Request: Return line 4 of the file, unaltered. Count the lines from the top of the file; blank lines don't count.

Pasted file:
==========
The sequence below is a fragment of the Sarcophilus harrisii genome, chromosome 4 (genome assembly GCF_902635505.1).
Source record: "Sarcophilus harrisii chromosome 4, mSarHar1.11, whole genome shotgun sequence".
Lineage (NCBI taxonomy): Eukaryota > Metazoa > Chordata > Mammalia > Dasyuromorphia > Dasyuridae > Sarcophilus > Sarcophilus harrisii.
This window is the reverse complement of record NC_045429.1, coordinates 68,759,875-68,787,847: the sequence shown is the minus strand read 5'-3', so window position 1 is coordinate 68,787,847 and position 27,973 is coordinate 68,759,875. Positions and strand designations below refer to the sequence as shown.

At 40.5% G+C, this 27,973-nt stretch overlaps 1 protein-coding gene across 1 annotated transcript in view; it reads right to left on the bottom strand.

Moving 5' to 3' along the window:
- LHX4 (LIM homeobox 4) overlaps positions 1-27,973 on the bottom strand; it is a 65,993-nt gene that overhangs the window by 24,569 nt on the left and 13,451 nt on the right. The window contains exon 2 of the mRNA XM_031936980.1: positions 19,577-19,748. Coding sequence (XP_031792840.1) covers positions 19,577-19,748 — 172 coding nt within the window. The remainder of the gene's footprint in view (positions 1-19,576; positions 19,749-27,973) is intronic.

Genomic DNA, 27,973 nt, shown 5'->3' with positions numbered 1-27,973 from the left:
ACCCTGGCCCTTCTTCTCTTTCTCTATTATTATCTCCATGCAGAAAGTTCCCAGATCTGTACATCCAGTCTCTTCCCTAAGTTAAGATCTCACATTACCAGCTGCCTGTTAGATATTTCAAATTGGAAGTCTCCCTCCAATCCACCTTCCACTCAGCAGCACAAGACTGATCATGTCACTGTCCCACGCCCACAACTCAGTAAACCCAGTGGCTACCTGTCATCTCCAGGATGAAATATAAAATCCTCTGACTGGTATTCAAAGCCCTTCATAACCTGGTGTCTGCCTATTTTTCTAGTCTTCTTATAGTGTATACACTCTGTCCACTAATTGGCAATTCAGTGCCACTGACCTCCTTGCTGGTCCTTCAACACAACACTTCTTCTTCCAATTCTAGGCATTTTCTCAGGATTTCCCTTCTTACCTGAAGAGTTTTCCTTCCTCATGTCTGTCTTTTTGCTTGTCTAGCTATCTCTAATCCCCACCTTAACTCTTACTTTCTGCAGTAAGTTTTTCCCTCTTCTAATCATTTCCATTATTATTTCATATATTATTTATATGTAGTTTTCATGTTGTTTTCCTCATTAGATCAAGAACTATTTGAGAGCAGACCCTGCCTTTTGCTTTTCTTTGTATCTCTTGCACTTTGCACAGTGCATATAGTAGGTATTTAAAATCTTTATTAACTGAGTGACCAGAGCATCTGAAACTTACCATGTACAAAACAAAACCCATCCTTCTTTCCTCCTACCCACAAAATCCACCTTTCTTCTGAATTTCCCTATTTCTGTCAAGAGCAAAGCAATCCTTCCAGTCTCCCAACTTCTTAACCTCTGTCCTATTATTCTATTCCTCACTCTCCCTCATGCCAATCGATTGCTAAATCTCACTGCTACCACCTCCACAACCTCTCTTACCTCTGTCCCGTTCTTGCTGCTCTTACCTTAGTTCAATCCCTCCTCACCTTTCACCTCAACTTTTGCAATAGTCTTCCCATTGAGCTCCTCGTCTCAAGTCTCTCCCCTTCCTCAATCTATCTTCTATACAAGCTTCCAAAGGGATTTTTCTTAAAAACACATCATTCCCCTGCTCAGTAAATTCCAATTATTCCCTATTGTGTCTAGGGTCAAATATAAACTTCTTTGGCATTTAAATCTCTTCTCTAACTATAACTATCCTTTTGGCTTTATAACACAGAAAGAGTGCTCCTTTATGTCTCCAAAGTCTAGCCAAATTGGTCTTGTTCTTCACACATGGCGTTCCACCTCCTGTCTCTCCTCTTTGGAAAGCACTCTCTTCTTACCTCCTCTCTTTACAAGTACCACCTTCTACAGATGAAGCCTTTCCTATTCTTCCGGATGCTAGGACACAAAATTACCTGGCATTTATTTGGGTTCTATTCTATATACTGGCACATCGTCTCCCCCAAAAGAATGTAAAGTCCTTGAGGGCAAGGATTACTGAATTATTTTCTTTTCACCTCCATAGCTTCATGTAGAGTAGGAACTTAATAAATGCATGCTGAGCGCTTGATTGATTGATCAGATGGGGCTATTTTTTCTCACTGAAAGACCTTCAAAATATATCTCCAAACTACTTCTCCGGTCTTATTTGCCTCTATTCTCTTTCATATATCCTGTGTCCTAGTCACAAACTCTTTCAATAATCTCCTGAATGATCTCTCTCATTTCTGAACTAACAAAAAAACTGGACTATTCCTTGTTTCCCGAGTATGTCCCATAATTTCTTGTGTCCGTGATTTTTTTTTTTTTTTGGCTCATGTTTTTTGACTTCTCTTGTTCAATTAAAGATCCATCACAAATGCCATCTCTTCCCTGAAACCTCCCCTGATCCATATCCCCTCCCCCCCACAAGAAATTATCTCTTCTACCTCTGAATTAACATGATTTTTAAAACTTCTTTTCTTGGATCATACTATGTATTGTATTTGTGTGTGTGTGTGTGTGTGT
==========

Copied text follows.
This window is the reverse complement of record NC_045429.1, coordinates 68,759,875-68,787,847: the sequence shown is the minus strand read 5'-3', so window position 1 is coordinate 68,787,847 and position 27,973 is coordinate 68,759,875. Positions and strand designations below refer to the sequence as shown.